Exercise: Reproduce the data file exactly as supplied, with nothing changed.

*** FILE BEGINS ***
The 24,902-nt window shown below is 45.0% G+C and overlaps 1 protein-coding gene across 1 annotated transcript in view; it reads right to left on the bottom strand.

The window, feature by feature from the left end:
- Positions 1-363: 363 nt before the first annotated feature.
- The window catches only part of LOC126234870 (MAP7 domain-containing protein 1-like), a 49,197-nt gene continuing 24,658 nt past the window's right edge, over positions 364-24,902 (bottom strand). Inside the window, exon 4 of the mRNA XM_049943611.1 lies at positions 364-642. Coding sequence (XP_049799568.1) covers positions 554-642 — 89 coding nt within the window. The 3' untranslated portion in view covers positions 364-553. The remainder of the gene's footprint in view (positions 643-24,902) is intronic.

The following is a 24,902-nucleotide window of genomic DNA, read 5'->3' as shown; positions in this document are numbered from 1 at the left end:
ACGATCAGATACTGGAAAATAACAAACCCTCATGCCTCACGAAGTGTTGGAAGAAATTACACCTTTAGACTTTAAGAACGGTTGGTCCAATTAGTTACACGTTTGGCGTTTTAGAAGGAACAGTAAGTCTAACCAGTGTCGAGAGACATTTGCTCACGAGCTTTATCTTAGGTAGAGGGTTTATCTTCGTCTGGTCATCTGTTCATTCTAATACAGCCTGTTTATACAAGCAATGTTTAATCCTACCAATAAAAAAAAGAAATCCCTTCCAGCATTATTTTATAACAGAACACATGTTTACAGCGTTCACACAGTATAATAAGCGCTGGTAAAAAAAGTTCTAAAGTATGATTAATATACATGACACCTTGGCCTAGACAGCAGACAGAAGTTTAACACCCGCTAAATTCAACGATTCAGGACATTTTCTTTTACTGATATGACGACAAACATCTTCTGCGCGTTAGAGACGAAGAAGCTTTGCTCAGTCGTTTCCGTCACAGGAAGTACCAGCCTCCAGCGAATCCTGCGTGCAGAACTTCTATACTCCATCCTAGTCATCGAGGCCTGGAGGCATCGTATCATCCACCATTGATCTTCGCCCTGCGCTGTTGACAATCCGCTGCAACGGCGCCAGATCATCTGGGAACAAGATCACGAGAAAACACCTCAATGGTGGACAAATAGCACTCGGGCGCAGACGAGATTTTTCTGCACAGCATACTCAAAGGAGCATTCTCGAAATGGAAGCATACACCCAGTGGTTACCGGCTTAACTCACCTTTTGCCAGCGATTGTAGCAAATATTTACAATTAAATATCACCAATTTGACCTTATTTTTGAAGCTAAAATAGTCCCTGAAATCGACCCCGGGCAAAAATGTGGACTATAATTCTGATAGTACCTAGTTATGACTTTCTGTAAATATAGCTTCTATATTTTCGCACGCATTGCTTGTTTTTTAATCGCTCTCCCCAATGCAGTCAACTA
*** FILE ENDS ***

The 24,902-nt window shown below is 45.0% G+C and overlaps 1 protein-coding gene across 1 annotated transcript in view; it reads right to left on the bottom strand.

The window, feature by feature from the left end:
- Positions 1-363: 363 nt before the first annotated feature.
- The window catches only part of LOC126234870 (MAP7 domain-containing protein 1-like), a 49,197-nt gene continuing 24,658 nt past the window's right edge, over positions 364-24,902 (bottom strand). Inside the window, exon 4 of the mRNA XM_049943611.1 lies at positions 364-642. Coding sequence (XP_049799568.1) covers positions 554-642 — 89 coding nt within the window. The 3' untranslated portion in view covers positions 364-553. The remainder of the gene's footprint in view (positions 643-24,902) is intronic.

The following is a 24,902-nucleotide window of genomic DNA, read 5'->3' as shown; positions in this document are numbered from 1 at the left end:
ACGATCAGATACTGGAAAATAACAAACCCTCATGCCTCACGAAGTGTTGGAAGAAATTACACCTTTAGACTTTAAGAACGGTTGGTCCAATTAGTTACACGTTTGGCGTTTTAGAAGGAACAGTAAGTCTAACCAGTGTCGAGAGACATTTGCTCACGAGCTTTATCTTAGGTAGAGGGTTTATCTTCGTCTGGTCATCTGTTCATTCTAATACAGCCTGTTTATACAAGCAATGTTTAATCCTACCAATAAAAAAAAGAAATCCCTTCCAGCATTATTTTATAACAGAACACATGTTTACAGCGTTCACACAGTATAATAAGCGCTGGTAAAAAAAGTTCTAAAGTATGATTAATATACATGACACCTTGGCCTAGACAGCAGACAGAAGTTTAACACCCGCTAAATTCAACGATTCAGGACATTTTCTTTTACTGATATGACGACAAACATCTTCTGCGCGTTAGAGACGAAGAAGCTTTGCTCAGTCGTTTCCGTCACAGGAAGTACCAGCCTCCAGCGAATCCTGCGTGCAGAACTTCTATACTCCATCCTAGTCATCGAGGCCTGGAGGCATCGTATCATCCACCATTGATCTTCGCCCTGCGCTGTTGACAATCCGCTGCAACGGCGCCAGATCATCTGGGAACAAGATCACGAGAAAACACCTCAATGGTGGACAAATAGCACTCGGGCGCAGACGAGATTTTTCTGCACAGCATACTCAAAGGAGCATTCTCGAAATGGAAGCATACACCCAGTGGTTACCGGCTTAACTCACCTTTTGCCAGCGATTGTAGCAAATATTTACAATTAAATATCACCAATTTGACCTTATTTTTGAAGCTAAAATAGTCCCTGAAATCGACCCCGGGCAAAAATGTGGACTATAATTCTGATAGTACCTAGTTATGACTTTCTGTAAATATAGCTTCTATATTTTCGCACGCATTGCTTGTTTTTTAATCGCTCTCCCCAATGCAGTCAACTA